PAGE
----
Crude oil prices were higher on Tuesday early trading hours, supported by rising concerns that tensions in the Middle East could impact on oil production levels.
The US West Texas Intermediate crude contracts were up 0.44 percent to $65.84 per barrel as of 06:50 GMT. Meanwhile, Brent futures added 0.27 percent to $70.31 a barrel.
The possibility that the Trump administration will move forward with a series of sanctions against Iran, limiting Tehran’s ability to sell crude in international markets lifted prices.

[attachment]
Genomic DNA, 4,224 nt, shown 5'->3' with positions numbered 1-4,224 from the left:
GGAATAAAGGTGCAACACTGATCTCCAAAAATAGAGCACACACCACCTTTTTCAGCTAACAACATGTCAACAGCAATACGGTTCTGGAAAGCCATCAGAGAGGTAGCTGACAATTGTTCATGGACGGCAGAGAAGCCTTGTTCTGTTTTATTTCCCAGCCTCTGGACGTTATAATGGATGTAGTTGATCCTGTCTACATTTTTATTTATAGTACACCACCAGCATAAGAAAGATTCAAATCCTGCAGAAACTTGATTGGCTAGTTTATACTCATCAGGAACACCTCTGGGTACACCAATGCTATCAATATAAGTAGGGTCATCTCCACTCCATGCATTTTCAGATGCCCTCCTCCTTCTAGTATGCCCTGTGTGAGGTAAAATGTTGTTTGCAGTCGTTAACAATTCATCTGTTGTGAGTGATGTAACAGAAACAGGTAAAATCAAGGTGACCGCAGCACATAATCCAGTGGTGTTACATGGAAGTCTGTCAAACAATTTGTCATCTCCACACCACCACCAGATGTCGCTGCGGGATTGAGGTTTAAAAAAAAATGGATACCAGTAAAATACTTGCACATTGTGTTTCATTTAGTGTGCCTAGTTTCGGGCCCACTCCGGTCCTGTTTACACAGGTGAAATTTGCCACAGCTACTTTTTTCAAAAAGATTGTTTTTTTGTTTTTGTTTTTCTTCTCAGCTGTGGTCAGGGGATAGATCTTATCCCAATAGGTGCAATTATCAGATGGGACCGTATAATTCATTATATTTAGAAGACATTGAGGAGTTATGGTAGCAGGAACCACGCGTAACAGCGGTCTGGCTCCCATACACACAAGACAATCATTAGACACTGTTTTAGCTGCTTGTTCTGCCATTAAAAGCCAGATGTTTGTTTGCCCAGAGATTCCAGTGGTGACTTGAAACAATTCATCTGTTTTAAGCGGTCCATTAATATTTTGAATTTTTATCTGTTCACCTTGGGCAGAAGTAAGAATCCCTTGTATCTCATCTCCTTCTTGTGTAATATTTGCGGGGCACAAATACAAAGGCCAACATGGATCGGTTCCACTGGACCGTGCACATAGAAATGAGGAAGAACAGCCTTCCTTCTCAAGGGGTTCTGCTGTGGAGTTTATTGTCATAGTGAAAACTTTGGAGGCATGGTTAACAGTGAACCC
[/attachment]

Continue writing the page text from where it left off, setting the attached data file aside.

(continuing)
Also contributing to the upward momentum were Saudi Arabia remarks over a potential OPEC+Russia extension of output cuts in 2019. Iraq has already shown support for the idea.
American production has already risen by almost a 25 percent since mid-2016, to 10.4 million barrels per day (bpd), moving above Saudi Arabia and keeping a short distance from Russia
Supporting crude markets were also hopes that China and the United States will solve their differences and avoid a trade war that could potentially damage both economies.
Ahead in the day, traders await the release of crude inventory estimates by the American Petroleum Institute as of 20:30 GMT.
Last week, the US Energy Information Administration reported a reduction of 2.6 million barrels for the week ended March 2.6, compared to an estimated 2.6 million barrels gain.